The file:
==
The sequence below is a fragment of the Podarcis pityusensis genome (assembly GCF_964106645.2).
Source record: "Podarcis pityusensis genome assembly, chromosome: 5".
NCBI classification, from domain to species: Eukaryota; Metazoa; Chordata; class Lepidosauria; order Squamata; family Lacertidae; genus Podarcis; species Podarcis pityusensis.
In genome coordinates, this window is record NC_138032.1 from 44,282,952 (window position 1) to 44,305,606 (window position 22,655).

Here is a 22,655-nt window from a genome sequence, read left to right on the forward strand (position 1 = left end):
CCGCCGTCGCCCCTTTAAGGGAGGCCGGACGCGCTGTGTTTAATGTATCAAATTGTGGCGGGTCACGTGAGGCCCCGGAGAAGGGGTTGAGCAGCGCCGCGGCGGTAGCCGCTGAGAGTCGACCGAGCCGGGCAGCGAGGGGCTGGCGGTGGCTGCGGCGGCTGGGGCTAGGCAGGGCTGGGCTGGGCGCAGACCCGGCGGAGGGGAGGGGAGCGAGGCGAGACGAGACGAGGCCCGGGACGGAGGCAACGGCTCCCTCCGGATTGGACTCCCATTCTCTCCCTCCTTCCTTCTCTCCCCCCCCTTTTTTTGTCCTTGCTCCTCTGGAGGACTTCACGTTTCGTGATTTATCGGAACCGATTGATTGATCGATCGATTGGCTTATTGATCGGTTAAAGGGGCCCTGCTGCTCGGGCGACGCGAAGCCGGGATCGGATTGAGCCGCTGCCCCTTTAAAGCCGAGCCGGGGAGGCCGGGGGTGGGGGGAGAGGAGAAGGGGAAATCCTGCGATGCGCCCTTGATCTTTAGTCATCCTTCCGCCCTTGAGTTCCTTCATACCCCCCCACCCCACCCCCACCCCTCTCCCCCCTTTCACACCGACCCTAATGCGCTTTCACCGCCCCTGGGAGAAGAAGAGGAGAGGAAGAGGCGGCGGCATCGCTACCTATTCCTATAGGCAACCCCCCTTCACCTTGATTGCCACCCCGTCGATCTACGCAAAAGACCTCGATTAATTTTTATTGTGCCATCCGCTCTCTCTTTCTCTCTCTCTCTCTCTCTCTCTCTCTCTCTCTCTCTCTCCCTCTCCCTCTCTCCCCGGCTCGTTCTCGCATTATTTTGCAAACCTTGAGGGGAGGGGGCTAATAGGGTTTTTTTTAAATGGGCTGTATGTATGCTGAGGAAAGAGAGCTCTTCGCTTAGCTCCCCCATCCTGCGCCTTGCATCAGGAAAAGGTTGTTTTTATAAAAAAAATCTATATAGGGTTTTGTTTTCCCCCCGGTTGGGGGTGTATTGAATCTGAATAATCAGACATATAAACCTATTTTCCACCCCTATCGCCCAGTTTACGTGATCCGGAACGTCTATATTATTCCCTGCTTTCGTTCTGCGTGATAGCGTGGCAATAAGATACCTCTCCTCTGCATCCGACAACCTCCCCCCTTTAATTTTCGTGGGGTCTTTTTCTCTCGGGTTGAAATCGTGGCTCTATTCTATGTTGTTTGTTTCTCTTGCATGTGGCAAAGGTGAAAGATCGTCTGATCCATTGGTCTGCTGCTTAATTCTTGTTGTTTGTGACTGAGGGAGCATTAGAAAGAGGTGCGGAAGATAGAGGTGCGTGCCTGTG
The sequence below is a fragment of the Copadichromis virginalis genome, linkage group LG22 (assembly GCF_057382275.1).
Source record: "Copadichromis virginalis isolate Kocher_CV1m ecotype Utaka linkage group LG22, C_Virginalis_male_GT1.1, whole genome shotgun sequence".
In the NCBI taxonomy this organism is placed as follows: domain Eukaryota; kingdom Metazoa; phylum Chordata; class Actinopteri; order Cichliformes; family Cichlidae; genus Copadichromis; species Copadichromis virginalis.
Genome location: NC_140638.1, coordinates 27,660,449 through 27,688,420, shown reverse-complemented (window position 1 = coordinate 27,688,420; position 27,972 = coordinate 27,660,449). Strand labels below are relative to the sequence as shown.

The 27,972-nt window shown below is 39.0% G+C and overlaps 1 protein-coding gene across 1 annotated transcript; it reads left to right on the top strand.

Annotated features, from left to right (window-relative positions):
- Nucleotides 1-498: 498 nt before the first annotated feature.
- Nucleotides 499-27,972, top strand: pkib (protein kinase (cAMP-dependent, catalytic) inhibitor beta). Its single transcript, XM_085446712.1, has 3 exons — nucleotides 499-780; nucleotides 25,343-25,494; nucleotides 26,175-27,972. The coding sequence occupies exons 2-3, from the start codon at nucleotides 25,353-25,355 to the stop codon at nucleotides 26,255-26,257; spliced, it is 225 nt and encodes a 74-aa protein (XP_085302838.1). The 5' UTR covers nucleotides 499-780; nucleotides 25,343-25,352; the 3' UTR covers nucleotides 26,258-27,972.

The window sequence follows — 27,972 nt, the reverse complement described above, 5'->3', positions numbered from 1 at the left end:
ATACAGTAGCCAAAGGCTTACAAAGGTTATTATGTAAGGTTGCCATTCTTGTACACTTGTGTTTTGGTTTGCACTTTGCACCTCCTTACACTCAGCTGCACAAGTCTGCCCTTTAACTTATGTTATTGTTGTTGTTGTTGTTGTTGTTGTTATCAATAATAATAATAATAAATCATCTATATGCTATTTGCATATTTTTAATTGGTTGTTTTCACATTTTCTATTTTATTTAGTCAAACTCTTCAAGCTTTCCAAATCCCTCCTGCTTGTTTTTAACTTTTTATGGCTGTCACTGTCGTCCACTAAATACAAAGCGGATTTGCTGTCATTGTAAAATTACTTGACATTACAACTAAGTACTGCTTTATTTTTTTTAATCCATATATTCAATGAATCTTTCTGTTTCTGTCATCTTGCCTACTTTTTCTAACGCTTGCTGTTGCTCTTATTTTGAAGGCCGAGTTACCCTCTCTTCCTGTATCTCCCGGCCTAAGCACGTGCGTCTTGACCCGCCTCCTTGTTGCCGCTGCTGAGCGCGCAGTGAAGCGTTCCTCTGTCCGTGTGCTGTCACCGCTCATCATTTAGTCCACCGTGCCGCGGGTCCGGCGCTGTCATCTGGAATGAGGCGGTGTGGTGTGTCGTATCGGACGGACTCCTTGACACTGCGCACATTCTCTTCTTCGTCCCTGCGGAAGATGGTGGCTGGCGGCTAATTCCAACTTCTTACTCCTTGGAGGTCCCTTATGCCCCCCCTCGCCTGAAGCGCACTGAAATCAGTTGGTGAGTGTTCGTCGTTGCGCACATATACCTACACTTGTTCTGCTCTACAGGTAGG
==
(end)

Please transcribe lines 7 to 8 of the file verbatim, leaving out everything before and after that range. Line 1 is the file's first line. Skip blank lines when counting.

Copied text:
The sequence below is a fragment of the Copadichromis virginalis genome, linkage group LG22 (assembly GCF_057382275.1).
Source record: "Copadichromis virginalis isolate Kocher_CV1m ecotype Utaka linkage group LG22, C_Virginalis_male_GT1.1, whole genome shotgun sequence".